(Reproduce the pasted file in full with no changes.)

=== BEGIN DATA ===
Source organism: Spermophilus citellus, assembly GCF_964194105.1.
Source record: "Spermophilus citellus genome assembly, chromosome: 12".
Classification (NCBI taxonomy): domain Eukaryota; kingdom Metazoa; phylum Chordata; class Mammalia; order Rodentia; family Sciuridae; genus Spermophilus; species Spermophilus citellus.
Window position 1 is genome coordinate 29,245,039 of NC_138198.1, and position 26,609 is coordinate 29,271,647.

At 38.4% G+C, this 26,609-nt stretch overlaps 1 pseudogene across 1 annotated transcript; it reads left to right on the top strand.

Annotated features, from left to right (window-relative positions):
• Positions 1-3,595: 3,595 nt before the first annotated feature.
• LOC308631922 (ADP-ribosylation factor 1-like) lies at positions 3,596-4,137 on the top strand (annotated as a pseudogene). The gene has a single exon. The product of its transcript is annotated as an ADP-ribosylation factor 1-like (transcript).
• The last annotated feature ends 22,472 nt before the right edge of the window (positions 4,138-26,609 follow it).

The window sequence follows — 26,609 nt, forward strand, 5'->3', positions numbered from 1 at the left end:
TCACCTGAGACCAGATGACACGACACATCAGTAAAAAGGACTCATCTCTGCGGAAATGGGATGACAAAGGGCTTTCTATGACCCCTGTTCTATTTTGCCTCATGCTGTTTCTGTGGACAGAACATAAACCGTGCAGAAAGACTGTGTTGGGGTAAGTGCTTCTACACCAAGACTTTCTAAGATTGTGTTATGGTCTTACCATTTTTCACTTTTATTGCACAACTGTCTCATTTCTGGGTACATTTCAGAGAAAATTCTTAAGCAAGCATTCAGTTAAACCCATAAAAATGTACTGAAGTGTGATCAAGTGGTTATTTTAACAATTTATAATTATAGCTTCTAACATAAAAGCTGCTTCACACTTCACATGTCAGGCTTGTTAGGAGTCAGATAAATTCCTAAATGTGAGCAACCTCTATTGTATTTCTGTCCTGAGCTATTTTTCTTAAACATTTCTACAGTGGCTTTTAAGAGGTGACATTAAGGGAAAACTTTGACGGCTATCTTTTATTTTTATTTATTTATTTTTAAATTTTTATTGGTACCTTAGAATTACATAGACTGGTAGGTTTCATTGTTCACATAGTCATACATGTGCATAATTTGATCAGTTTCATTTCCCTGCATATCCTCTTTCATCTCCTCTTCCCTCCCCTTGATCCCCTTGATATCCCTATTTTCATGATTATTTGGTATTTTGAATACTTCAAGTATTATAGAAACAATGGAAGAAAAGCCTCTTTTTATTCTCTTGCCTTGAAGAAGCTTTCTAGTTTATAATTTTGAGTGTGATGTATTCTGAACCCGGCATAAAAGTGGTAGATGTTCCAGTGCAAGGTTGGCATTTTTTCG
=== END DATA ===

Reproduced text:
Source organism: Spermophilus citellus, assembly GCF_964194105.1.
Source record: "Spermophilus citellus genome assembly, chromosome: 12".
Classification (NCBI taxonomy): domain Eukaryota; kingdom Metazoa; phylum Chordata; class Mammalia; order Rodentia; family Sciuridae; genus Spermophilus; species Spermophilus citellus.
Window position 1 is genome coordinate 29,245,039 of NC_138198.1, and position 26,609 is coordinate 29,271,647.

At 38.4% G+C, this 26,609-nt stretch overlaps 1 pseudogene across 1 annotated transcript; it reads left to right on the top strand.

Annotated features, from left to right (window-relative positions):
• Positions 1-3,595: 3,595 nt before the first annotated feature.
• LOC308631922 (ADP-ribosylation factor 1-like) lies at positions 3,596-4,137 on the top strand (annotated as a pseudogene). The gene has a single exon. The product of its transcript is annotated as an ADP-ribosylation factor 1-like (transcript).
• The last annotated feature ends 22,472 nt before the right edge of the window (positions 4,138-26,609 follow it).

The window sequence follows — 26,609 nt, forward strand, 5'->3', positions numbered from 1 at the left end:
TCACCTGAGACCAGATGACACGACACATCAGTAAAAAGGACTCATCTCTGCGGAAATGGGATGACAAAGGGCTTTCTATGACCCCTGTTCTATTTTGCCTCATGCTGTTTCTGTGGACAGAACATAAACCGTGCAGAAAGACTGTGTTGGGGTAAGTGCTTCTACACCAAGACTTTCTAAGATTGTGTTATGGTCTTACCATTTTTCACTTTTATTGCACAACTGTCTCATTTCTGGGTACATTTCAGAGAAAATTCTTAAGCAAGCATTCAGTTAAACCCATAAAAATGTACTGAAGTGTGATCAAGTGGTTATTTTAACAATTTATAATTATAGCTTCTAACATAAAAGCTGCTTCACACTTCACATGTCAGGCTTGTTAGGAGTCAGATAAATTCCTAAATGTGAGCAACCTCTATTGTATTTCTGTCCTGAGCTATTTTTCTTAAACATTTCTACAGTGGCTTTTAAGAGGTGACATTAAGGGAAAACTTTGACGGCTATCTTTTATTTTTATTTATTTATTTTTAAATTTTTATTGGTACCTTAGAATTACATAGACTGGTAGGTTTCATTGTTCACATAGTCATACATGTGCATAATTTGATCAGTTTCATTTCCCTGCATATCCTCTTTCATCTCCTCTTCCCTCCCCTTGATCCCCTTGATATCCCTATTTTCATGATTATTTGGTATTTTGAATACTTCAAGTATTATAGAAACAATGGAAGAAAAGCCTCTTTTTATTCTCTTGCCTTGAAGAAGCTTTCTAGTTTATAATTTTGAGTGTGATGTATTCTGAACCCGGCATAAAAGTGGTAGATGTTCCAGTGCAAGGTTGGCATTTTTTCG